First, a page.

Karyn told me that my sleeping is uneasy, that I imitate our dog. I have this thing where my legs will twitch; it comes and goes. But this time she said it’s different; it’s like when the dog is having a dream that he’s chasing a ball or running after a bird or something. I’m doing the same thing, moving my legs, frantically, methodically, chasing something I can’t catch.
Strangely, it’s actually reassuring to hear this.
Lately I’ve been exhausted. I haven’t been getting huge amounts of sleep, but I’ve certainly had less. Moreover, I’d been able to sleep in over the holidays, yet I still look at bloodshot eyes and a creased brow in the mirror. I don’t feel sleepy, but my body seems to feel tired, spent, wrecked. I can’t understand why, or I couldn’t understand why. Now, though, knowing that I’m running around in my bed all night long . . . well that might explain something.
But now the question is: What the fuck? Really. Who moves around so restlessly in his sleep that he gets out of bed and is still feeling like he’s ready to fall over? And why? Am I chasing a frisbee?
Before Karyn told me that I slept like our dreaming dog, I was beginning to think that either I was ill, chronically depressed, or so completely over-exerted that I couldn’t even evaluate the over-exertion. The latter actually seems the most reasonable, but:
- It’s not like I haven’t done this (“this” to be explained below) before.
- There are people around me who are recovering from heart surgery, taking on extra classes because of others dealing with heart surgery, or are married to me (i.e., have to deal with me, which must be more stressful than actually being me). These people work at least as hard and long and stressfully as I do. They seem fine, mostly. At least their eyes aren’t bloodshot as far as I can tell.
- I have one of the best jobs in the world, I’m sure. And, I’m not hungry, cold, sick, or otherwise put out. I’m in pretty good shape. My biggest problem is that my shoulder hurts and, well, the sleeping-like-a-running-dog thing. In the big context, that’s not so bad.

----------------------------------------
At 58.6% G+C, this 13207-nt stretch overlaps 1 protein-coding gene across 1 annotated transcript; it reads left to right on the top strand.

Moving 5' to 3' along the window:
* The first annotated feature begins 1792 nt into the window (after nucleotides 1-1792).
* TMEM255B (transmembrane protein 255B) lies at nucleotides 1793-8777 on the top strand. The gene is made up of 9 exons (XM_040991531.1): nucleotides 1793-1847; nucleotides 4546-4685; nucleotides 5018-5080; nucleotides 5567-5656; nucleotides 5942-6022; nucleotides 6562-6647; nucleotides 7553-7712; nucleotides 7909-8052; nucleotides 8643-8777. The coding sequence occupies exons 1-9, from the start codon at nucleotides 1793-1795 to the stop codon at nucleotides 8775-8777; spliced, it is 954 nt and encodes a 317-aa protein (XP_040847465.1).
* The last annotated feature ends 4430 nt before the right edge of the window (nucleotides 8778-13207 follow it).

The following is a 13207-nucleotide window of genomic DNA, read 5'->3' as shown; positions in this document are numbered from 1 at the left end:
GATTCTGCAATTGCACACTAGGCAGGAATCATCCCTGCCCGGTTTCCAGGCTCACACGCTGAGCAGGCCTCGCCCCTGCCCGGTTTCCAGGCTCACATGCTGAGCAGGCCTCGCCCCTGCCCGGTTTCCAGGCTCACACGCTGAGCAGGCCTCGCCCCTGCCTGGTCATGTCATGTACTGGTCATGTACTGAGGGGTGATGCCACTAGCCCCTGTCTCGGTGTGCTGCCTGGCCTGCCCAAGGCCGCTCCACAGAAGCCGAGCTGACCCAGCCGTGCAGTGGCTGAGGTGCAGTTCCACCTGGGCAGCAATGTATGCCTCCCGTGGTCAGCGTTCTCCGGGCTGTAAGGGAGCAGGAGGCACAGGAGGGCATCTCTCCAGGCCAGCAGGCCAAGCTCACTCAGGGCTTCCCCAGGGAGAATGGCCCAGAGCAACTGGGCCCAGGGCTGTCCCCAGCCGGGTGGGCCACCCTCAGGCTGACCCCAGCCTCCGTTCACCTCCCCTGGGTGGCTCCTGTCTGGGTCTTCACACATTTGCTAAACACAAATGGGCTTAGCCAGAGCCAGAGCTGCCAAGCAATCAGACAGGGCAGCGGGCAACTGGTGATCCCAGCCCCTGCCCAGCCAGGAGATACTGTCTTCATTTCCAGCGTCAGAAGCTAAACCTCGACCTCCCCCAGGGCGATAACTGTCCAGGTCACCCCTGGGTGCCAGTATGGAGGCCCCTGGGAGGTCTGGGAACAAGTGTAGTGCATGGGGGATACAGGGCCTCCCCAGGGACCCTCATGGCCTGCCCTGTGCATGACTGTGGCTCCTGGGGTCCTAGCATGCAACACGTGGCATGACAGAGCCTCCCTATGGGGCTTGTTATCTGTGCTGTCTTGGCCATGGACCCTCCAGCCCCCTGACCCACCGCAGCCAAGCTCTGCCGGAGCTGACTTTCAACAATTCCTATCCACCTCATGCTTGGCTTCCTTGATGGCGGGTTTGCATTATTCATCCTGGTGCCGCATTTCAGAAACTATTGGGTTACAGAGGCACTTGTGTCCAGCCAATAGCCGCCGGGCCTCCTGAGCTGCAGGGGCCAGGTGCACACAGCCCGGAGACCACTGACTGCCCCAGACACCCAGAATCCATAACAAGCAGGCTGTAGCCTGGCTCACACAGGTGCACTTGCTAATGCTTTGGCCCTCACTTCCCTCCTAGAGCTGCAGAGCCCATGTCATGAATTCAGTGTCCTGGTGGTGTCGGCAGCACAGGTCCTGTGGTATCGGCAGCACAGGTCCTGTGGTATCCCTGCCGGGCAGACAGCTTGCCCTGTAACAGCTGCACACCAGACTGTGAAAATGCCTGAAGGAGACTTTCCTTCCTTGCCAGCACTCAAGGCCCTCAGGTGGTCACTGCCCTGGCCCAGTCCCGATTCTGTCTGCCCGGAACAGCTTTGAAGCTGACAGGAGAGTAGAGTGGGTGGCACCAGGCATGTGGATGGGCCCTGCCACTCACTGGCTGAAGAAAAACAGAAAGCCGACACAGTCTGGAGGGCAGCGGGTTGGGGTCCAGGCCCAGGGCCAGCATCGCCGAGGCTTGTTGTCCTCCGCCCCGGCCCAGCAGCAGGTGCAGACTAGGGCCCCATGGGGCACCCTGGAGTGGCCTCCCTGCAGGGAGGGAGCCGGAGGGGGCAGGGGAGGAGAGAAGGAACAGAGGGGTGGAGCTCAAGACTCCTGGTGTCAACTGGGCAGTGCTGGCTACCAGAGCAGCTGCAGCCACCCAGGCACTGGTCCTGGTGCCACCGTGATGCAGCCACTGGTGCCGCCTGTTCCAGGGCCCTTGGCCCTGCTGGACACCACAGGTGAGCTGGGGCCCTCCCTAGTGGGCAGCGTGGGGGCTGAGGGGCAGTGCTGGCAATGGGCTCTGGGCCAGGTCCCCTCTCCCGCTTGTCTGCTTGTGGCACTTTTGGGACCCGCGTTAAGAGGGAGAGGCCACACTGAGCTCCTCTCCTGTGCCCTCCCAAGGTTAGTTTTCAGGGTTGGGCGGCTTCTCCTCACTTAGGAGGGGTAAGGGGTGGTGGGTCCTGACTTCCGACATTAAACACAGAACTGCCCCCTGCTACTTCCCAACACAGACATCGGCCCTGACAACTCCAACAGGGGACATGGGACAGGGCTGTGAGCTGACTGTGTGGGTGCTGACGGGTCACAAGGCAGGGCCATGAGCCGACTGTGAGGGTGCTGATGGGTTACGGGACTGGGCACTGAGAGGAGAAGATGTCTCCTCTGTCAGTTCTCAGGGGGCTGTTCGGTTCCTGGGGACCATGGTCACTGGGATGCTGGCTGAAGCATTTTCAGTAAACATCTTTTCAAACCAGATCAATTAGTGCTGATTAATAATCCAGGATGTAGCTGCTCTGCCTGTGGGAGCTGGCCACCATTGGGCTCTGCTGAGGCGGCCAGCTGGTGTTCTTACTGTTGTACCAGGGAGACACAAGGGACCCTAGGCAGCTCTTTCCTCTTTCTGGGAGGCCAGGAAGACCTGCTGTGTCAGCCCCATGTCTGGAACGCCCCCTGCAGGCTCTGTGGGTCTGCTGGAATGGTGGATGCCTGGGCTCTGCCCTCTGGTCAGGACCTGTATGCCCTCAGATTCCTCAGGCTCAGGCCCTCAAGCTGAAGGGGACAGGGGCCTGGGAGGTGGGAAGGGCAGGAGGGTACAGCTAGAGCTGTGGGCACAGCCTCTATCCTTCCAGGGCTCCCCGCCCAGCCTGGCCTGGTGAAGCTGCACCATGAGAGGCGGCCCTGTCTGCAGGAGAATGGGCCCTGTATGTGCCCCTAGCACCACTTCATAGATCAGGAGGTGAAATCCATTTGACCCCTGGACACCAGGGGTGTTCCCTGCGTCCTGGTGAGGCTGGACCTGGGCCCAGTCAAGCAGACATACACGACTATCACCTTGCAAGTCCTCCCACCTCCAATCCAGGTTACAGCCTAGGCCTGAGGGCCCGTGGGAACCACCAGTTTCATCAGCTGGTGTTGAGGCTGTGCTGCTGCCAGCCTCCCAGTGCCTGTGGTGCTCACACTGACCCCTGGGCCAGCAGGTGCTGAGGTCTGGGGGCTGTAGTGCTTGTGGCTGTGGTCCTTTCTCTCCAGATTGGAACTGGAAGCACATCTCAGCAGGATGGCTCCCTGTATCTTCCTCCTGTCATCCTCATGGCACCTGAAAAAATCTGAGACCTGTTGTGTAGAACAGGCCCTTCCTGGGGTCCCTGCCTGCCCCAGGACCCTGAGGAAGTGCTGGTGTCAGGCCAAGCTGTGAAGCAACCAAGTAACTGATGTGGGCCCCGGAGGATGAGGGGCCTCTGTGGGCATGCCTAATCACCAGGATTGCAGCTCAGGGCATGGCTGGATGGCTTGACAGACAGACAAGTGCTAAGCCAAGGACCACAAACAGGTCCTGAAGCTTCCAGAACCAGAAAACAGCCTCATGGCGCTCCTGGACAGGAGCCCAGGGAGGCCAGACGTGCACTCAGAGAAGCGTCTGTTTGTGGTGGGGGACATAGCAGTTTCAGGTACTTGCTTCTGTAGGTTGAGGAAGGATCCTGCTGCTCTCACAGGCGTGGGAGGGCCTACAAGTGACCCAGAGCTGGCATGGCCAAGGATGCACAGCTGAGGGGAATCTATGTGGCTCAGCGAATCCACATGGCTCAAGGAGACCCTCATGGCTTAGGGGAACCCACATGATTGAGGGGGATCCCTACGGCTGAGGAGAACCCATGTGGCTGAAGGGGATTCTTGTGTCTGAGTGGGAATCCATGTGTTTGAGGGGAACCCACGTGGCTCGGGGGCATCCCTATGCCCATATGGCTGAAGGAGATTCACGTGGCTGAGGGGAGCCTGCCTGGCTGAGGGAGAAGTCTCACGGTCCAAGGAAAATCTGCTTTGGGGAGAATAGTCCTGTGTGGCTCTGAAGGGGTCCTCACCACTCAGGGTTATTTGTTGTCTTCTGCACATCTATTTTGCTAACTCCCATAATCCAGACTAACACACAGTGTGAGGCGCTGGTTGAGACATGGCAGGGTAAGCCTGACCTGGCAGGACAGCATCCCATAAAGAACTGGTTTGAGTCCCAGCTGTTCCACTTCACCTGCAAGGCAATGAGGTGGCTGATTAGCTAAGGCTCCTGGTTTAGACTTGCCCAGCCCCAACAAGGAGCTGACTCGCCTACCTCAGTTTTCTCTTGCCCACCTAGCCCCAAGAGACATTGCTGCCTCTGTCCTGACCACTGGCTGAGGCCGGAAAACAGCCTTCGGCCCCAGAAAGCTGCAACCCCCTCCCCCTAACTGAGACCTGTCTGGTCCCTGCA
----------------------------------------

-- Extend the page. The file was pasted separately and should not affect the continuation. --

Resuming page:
Okay, then. So why is it that when -S walks by my office she has to ask, “You okay, there, Dr. Johnston?” It’s a happy, whimsical question, but it undoubtedly comes from the crease in my brow and a perhaps a pained look on my face. I don’t mean to make such a face, it just happens sometimes.
So here’s my running hypothesis. I think I’m a metaphorical octopus. The variety and breadth of things going on just happens to be such that I can’t think of any two things at the same time, but I have to hold on to all eight things with eight tentacles simultaneously. I really, honestly, picture myself as a slimy cephalopod, each tentacle holding onto a piece of fine china that’s otherwise bound for the floor and the resulting shattering into pieces. One plate is classes, the other a retreat I’m organizing, another a meeting I go to to fill for the person who isn’t going to work here next year so I want and need to go; there’s a fine teacup that is the consultation with the New York Times reporter which was delightfully fun; and there’s the dessert plate that is the project investigating students’ understanding of science as an institution versus science as a human endeavor and the extra seminar that we scheduled for Friday afternoon; and there’s . . . .well, frankly, there’s more. And, no, it’s not too much. But each of these things requires a different tentacle.